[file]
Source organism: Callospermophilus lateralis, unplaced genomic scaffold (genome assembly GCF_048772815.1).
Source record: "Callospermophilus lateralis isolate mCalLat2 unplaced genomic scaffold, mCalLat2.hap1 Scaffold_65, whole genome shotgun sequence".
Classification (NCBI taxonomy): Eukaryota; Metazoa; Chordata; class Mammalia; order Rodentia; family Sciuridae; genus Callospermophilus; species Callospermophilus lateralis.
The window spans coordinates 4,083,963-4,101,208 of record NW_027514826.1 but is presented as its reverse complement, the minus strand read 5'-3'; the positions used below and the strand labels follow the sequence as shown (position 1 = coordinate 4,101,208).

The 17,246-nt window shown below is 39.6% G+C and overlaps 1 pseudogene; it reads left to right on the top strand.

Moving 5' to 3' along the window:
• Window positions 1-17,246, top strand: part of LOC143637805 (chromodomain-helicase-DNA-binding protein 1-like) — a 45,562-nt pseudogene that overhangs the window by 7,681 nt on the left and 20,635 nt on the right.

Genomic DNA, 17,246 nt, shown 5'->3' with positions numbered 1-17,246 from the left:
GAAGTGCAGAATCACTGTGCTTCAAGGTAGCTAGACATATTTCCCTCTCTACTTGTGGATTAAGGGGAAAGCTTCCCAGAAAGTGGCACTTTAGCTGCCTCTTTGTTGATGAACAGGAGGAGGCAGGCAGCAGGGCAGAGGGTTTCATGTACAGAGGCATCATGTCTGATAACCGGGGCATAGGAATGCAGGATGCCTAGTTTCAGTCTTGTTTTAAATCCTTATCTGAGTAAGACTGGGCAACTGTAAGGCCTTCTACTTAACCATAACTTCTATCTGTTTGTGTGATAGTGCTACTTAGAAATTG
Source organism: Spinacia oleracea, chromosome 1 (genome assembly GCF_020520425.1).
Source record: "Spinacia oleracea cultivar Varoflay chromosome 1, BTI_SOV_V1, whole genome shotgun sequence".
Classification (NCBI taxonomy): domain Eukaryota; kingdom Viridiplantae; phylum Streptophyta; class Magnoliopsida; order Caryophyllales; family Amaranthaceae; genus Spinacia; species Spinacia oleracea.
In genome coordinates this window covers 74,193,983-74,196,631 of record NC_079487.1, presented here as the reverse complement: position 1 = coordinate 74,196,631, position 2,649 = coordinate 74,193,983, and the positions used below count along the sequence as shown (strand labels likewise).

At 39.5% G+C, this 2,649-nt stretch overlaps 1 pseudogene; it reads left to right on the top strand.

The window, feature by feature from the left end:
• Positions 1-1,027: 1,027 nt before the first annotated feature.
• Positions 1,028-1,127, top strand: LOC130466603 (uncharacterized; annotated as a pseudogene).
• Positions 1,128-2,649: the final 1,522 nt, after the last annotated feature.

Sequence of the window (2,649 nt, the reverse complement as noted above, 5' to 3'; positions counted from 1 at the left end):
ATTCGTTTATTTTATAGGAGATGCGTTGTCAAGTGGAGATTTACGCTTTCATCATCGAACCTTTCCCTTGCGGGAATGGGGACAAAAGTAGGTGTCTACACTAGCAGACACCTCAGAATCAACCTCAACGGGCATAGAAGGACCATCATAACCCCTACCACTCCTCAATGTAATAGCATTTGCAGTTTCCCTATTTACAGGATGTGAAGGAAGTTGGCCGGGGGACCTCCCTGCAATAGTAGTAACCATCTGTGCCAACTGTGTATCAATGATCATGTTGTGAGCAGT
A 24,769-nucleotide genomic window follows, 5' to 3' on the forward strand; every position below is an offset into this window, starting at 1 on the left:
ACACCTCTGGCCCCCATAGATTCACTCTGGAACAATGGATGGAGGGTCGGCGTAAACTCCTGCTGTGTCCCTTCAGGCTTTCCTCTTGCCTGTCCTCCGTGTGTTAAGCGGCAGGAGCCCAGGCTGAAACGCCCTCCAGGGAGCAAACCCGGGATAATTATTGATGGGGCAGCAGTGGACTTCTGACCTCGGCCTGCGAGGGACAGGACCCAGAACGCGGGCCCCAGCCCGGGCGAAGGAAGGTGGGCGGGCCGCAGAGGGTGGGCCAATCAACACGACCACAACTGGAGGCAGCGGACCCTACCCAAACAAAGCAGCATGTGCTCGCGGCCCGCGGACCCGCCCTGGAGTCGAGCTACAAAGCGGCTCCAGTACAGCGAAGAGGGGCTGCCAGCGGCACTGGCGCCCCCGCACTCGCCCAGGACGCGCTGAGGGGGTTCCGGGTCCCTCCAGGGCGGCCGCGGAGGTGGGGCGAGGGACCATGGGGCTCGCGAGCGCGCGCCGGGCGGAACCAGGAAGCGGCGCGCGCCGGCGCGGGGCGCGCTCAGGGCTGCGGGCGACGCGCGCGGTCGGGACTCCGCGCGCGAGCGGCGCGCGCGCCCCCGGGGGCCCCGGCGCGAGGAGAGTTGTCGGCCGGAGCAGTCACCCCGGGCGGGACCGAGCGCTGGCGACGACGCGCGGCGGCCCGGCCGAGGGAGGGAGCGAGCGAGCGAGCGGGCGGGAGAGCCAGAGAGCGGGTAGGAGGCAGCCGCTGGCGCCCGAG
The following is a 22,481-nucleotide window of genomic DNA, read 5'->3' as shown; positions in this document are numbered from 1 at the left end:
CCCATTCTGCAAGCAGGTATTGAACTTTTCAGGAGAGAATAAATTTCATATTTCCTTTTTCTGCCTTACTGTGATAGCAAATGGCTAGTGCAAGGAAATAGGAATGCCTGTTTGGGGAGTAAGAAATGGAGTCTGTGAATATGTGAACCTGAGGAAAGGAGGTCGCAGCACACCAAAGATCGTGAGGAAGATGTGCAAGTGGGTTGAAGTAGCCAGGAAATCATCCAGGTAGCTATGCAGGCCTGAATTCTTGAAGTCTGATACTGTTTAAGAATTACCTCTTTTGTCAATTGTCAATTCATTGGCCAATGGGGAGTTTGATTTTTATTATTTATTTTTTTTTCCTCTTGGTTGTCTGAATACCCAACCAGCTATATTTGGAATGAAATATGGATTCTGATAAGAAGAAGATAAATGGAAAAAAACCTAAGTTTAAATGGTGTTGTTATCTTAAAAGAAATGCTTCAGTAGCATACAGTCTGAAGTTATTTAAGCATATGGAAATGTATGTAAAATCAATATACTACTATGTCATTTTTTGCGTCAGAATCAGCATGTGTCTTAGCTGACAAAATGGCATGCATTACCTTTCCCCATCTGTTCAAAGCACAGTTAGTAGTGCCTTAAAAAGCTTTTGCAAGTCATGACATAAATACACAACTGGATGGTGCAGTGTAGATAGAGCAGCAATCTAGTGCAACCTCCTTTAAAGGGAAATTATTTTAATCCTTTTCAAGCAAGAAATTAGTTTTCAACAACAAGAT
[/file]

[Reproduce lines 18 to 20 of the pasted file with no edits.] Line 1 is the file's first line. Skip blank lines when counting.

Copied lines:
• Positions 1,128-2,649: the final 1,522 nt, after the last annotated feature.

Sequence of the window (2,649 nt, the reverse complement as noted above, 5' to 3'; positions counted from 1 at the left end):
ATTCGTTTATTTTATAGGAGATGCGTTGTCAAGTGGAGATTTACGCTTTCATCATCGAACCTTTCCCTTGCGGGAATGGGGACAAAAGTAGGTGTCTACACTAGCAGACACCTCAGAATCAACCTCAACGGGCATAGAAGGACCATCATAACCCCTACCACTCCTCAATGTAATAGCATTTGCAGTTTCCCTATTTACAGGATGTGAAGGAAGTTGGCCGGGGGACCTCCCTGCAATAGTAGTAACCATCTGTGCCAACTGTGTATCAATGATCATGTTGTGAGCAGT